AMC, APE Stock Investors on Watch for Judge Decision

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Last month, the two-day hearing to decide on the conversion of AMC Entertainment Preferred Equity Units (NYSE:APE) into AMC Entertainment (NYSE:AMC) stock came to an end. However, Vice Chancellor Morgan Zurn has still not made a decision on the conversion and did not provide a specific date for her decision, either. Zurn also disclosed that she would not provide advance notice before the decision is announced.

If approved, the settlement would allow for the conversion of outstanding APE into AMC, while AMC shareholders would receive about $129 million in common stock. In addition, Special Master Corinne Elise Amato had previously issued a recommendation in favor of the conversion.

However, several shareholders are opposed to the settlement, as evidenced by the objections of over 2,800 people. An attorney for one objector stated that AMC “stabbed them in the back” following a shareholder vote that factored in votes from both AMC and APE shareholders.

AMC, APE Stock Investors Wait for a Conversion Decision

Meanwhile, the cost to borrow (CTB) fee for AMC stock has surged dramatically ahead of the decision. As of July 7, AMC had an unusually high fee of 947%, up from 577% on July 3 and 197% on June 26. The CTB fee rises when short seller demand is high and falls when it is low. At the same time, a high fee could also influence short sellers to sell out of their position, which could result in a short squeeze.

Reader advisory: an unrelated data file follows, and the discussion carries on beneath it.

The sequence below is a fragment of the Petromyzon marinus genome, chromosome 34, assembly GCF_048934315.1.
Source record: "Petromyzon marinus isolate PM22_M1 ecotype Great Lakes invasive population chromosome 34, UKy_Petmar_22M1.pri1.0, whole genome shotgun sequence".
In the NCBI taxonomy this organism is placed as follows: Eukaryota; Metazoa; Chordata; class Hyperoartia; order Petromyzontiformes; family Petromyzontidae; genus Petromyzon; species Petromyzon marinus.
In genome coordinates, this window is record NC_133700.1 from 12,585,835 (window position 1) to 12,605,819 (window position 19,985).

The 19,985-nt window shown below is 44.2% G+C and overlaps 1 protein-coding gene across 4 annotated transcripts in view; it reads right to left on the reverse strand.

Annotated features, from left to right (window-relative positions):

The conversion decision has attracted a slew of arbitrage traders. As explained by The Street, “This is because, theoretically, both shares have the same voting rights and represent the same company.”

If AMC and APE have the same voting rights and represent the same company, then their prices should be similar. However, this isn’t the case, as AMC trades at more than $2 above APE. The arbitrage traders are betting that the prices of AMC and APE will converge in the event of a conversion. This explains why so many traders are shorting AMC stock, driving up the CTB fee as a result. In comparison, APE has a CTB fee of just 4.14%.

On the date of publication, Eddie Pan did not hold (either directly or indirectly) any positions in the securities mentioned in this article. The opinions expressed in this article are those of the writer, subject to the InvestorPlace.com Publishing Guidelines. 

Eddie Pan specializes in institutional investments and insider activity. He writes for InvestorPlace’s Today’s Market team, which centers on the latest news involving popular stocks.

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